More than 30 residents and candidates turned out Monday for an NAACP-sponsored candidates’ forum at the Maron J & Alice W. Douse Community Center in Killeen.
The forum was also sponsored by members of the Panhellenic Council as well as the Masonic family.
Each contestant had the opportunity to deliver a 90-second opening speech and answer any questions posed by the moderators, who were high school students Donald Bentley III and Jonathan Coleman from Harker Heights High School.
Candidates for the Killeen Independent School District Board of Trustees spoke first and were moderated by Bentley.
Bentley asked a series of questions, many of which focused on immediate concerns, including staffing shortages, learning loss gaps related to COVID-19 and special education.
On staffing shortages, contestants Susan Jones and Oliver Mintz said the problem was teachers’ salaries, while contestant Brenda Adams said she was “concerned” about the “places KISD was looking for”.
Regarding the learning loss gap, no candidate had a particular solution, but Adams said African Americans were hit hardest by COVID-19, creating an “unacceptable” situation. Adams also said the district has not used federal coronavirus funds appropriately, and the solution may lie in investigations and programs, funded with that money.
Finally, on special education, Mintz agreed that special education is one of the biggest issues facing the town of Killeen and that if he voluntarily sends a child with special needs to KISD, he should being accused of parental malpractice.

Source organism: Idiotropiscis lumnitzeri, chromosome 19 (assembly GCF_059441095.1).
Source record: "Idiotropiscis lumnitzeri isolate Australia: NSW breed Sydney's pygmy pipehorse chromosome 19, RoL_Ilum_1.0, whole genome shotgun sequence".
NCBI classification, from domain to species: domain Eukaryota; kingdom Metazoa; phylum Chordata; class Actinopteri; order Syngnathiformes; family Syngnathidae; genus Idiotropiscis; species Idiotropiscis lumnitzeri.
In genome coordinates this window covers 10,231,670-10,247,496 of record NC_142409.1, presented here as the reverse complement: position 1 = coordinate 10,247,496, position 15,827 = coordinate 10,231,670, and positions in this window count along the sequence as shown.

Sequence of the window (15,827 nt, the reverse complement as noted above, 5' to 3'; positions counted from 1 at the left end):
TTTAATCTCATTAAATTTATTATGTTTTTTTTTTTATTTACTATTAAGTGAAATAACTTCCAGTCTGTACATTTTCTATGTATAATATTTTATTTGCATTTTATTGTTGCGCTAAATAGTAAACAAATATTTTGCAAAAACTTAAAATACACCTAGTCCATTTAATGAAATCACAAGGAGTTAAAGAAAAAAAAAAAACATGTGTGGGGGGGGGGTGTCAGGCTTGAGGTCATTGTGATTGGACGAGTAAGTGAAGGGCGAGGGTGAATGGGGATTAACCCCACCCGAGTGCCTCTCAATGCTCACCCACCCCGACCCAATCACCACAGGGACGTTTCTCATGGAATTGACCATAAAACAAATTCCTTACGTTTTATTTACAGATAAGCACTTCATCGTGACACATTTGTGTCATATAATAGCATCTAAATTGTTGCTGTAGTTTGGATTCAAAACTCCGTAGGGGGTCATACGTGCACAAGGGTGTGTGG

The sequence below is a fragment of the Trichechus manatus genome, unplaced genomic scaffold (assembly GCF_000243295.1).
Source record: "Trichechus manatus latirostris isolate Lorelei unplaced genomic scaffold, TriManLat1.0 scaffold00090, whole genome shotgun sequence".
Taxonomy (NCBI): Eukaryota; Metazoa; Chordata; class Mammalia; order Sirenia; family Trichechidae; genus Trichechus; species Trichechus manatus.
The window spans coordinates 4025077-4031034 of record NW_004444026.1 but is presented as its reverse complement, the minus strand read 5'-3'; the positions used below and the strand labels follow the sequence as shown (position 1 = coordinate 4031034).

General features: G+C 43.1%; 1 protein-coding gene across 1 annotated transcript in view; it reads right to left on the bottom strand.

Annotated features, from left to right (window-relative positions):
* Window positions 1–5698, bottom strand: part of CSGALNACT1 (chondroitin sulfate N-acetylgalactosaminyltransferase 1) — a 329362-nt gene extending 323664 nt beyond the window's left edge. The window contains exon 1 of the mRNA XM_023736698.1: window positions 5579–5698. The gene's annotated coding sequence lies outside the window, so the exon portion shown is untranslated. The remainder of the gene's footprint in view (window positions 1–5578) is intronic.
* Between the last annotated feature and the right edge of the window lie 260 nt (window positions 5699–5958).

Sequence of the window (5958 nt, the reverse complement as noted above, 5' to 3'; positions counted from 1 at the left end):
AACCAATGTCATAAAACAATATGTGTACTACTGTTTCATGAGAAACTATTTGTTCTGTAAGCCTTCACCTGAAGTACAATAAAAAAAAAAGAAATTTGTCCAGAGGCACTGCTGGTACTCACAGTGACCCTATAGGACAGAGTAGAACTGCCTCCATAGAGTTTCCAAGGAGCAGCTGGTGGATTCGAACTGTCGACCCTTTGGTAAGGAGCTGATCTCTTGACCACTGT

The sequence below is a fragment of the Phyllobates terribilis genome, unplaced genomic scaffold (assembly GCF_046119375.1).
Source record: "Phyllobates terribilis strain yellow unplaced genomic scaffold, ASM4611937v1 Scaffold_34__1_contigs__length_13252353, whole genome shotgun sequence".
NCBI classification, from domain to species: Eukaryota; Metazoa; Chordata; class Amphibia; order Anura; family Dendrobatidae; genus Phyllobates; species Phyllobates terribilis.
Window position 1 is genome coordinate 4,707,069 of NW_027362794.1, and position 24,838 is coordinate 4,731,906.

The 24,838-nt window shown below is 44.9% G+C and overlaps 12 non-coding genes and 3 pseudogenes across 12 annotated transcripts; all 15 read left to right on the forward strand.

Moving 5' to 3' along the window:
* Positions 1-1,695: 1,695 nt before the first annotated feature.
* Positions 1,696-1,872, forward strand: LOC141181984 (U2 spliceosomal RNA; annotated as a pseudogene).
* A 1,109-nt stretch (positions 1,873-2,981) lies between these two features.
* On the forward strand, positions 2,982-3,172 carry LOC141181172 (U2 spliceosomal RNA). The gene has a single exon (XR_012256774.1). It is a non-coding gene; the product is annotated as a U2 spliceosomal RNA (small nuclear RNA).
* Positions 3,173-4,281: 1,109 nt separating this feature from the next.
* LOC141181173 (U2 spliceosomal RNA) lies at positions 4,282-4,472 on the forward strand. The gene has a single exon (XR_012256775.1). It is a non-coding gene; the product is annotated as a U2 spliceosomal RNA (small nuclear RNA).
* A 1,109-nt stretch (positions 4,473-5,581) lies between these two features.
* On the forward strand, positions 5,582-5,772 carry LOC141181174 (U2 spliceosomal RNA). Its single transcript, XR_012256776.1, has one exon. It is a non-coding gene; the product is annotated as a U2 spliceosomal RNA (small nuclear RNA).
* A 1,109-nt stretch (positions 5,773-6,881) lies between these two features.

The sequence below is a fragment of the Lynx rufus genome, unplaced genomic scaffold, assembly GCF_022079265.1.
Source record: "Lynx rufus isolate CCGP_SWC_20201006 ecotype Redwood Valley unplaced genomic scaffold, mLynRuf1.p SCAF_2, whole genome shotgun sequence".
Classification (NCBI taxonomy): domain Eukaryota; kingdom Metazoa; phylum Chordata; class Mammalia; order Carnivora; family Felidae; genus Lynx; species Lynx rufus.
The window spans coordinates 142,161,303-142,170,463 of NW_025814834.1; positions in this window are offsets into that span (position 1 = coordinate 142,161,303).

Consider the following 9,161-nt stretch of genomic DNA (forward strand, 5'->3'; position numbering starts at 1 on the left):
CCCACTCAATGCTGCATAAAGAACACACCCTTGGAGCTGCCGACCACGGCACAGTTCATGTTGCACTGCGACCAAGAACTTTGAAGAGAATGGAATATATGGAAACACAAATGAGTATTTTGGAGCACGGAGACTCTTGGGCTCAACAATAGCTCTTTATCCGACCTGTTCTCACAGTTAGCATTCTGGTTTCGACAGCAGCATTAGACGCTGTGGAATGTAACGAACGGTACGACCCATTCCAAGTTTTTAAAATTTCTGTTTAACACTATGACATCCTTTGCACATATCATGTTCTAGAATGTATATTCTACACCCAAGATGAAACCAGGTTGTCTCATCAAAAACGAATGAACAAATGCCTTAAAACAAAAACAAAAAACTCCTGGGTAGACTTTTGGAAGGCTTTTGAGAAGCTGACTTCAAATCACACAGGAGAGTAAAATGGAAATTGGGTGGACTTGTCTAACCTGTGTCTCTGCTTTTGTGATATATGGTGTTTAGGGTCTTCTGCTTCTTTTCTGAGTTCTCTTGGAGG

“I don’t have a solution,” he said. “The problem is that we spend more time, more energy fighting people than putting them in the program.”
Jones pointed out that an audit has been approved for the 2022-23 school year to review KISD’s special education program.
Finally, Adams said the way to solve Killeen’s service issues is to ensure compliance with federal mandates.
Candidates for Killeen Town Council, including those running for mayor, were given up to five minutes to introduce themselves as they explained their various positions and backgrounds. In general, incumbent candidates emphasized experience and a track record of success. The other candidates focused on volunteerism and a history of community involvement.
However, as the event lasted a short time, candidates for city council only asked one question regarding Proposal C, a charter amendment to raise council member salaries from $100 to $200. per month and to increase the mayor’s salary from $200 to $300 per month. month.
Candidates Rick Williams, Jose Segarra and Ken Wilkerson said they favor a pay rise to facilitate more public events, and Mellisa Brown said the raise makes membership possible advice for many residents.
Candidates Leo Gukeisen, Patsy Bracey, Holly Teel and Debbie Nash-King said they did not support the proposal, while James Everard said the decision was ultimately up to voters.
On May 7, voters will decide the mayoral race, three seats on Killeen City Council as well as 13 proposed charter amendments.
The mayoral candidates are Debbie Nash-King and challengers Patsy Bracey, James Everard and Holly Teel.
The three incumbents are vying for the seats: Mellisa Brown, Ken Wilkerson and Rick Williams. The incumbents are Ramon Alvarez, Leo Gukeisen and Jose Segarra, the former mayor.
On the Killeen ISD ballot are places 1, 2 and 3.
Brenda Adams of Killeen and Gerald Dreher of Harker Heights are running for the Place 1 seat, currently held by Shelley Wells, who is not seeking re-election.
Incumbent Susan Jones has again come forward to run for her Place 2 seat. She will be challenged by David Jones of Harker Heights.
Lenna Barr of Killeen will face Oliver Mintz of Killeen for the 3 spot, which is currently held by Corbett Lawler, who is not seeking re-election.
Early voting for the May 7 election will take place April 25-29 and May 2-3 from 7 a.m. to 7 p.m. each day.
Due to a statewide-administered special election, all county residents can vote at any polling place in the county.